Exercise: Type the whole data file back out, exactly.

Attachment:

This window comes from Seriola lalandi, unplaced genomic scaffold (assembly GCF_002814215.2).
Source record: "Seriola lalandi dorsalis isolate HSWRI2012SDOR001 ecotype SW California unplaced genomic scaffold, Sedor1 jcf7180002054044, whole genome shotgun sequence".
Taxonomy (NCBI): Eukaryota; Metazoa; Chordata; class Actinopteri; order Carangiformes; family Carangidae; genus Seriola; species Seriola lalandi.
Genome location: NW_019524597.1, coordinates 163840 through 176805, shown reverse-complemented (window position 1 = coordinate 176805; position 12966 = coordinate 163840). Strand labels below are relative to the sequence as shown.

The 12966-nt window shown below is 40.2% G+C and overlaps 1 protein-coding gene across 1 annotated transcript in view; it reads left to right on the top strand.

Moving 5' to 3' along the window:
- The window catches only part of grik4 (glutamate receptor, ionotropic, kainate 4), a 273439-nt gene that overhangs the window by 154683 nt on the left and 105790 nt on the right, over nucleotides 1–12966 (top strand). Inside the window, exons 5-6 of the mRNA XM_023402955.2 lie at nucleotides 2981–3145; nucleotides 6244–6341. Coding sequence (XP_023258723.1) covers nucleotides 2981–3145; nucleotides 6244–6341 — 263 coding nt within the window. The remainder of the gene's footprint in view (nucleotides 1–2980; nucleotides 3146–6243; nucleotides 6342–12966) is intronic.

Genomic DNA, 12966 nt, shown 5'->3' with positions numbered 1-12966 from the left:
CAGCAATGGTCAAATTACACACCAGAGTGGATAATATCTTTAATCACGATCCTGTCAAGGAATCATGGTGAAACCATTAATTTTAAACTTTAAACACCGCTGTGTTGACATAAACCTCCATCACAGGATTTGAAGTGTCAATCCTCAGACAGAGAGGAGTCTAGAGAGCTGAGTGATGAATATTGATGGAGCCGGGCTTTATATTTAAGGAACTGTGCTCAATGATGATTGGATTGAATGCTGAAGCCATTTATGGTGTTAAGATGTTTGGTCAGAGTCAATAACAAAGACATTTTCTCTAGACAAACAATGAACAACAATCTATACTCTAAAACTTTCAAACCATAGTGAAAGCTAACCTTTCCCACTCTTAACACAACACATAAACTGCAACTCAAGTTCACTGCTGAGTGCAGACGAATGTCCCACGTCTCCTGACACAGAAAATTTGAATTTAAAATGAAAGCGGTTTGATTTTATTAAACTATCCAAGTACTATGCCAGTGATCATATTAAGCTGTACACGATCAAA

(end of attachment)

This window comes from Seriola lalandi, unplaced genomic scaffold (assembly GCF_002814215.2).
Source record: "Seriola lalandi dorsalis isolate HSWRI2012SDOR001 ecotype SW California unplaced genomic scaffold, Sedor1 jcf7180002054044, whole genome shotgun sequence".
Taxonomy (NCBI): Eukaryota; Metazoa; Chordata; class Actinopteri; order Carangiformes; family Carangidae; genus Seriola; species Seriola lalandi.
Genome location: NW_019524597.1, coordinates 163840 through 176805, shown reverse-complemented (window position 1 = coordinate 176805; position 12966 = coordinate 163840). Strand labels below are relative to the sequence as shown.

The 12966-nt window shown below is 40.2% G+C and overlaps 1 protein-coding gene across 1 annotated transcript in view; it reads left to right on the top strand.

Moving 5' to 3' along the window:
- The window catches only part of grik4 (glutamate receptor, ionotropic, kainate 4), a 273439-nt gene that overhangs the window by 154683 nt on the left and 105790 nt on the right, over nucleotides 1–12966 (top strand). Inside the window, exons 5-6 of the mRNA XM_023402955.2 lie at nucleotides 2981–3145; nucleotides 6244–6341. Coding sequence (XP_023258723.1) covers nucleotides 2981–3145; nucleotides 6244–6341 — 263 coding nt within the window. The remainder of the gene's footprint in view (nucleotides 1–2980; nucleotides 3146–6243; nucleotides 6342–12966) is intronic.

Genomic DNA, 12966 nt, shown 5'->3' with positions numbered 1-12966 from the left:
CAGCAATGGTCAAATTACACACCAGAGTGGATAATATCTTTAATCACGATCCTGTCAAGGAATCATGGTGAAACCATTAATTTTAAACTTTAAACACCGCTGTGTTGACATAAACCTCCATCACAGGATTTGAAGTGTCAATCCTCAGACAGAGAGGAGTCTAGAGAGCTGAGTGATGAATATTGATGGAGCCGGGCTTTATATTTAAGGAACTGTGCTCAATGATGATTGGATTGAATGCTGAAGCCATTTATGGTGTTAAGATGTTTGGTCAGAGTCAATAACAAAGACATTTTCTCTAGACAAACAATGAACAACAATCTATACTCTAAAACTTTCAAACCATAGTGAAAGCTAACCTTTCCCACTCTTAACACAACACATAAACTGCAACTCAAGTTCACTGCTGAGTGCAGACGAATGTCCCACGTCTCCTGACACAGAAAATTTGAATTTAAAATGAAAGCGGTTTGATTTTATTAAACTATCCAAGTACTATGCCAGTGATCATATTAAGCTGTACACGATCAAA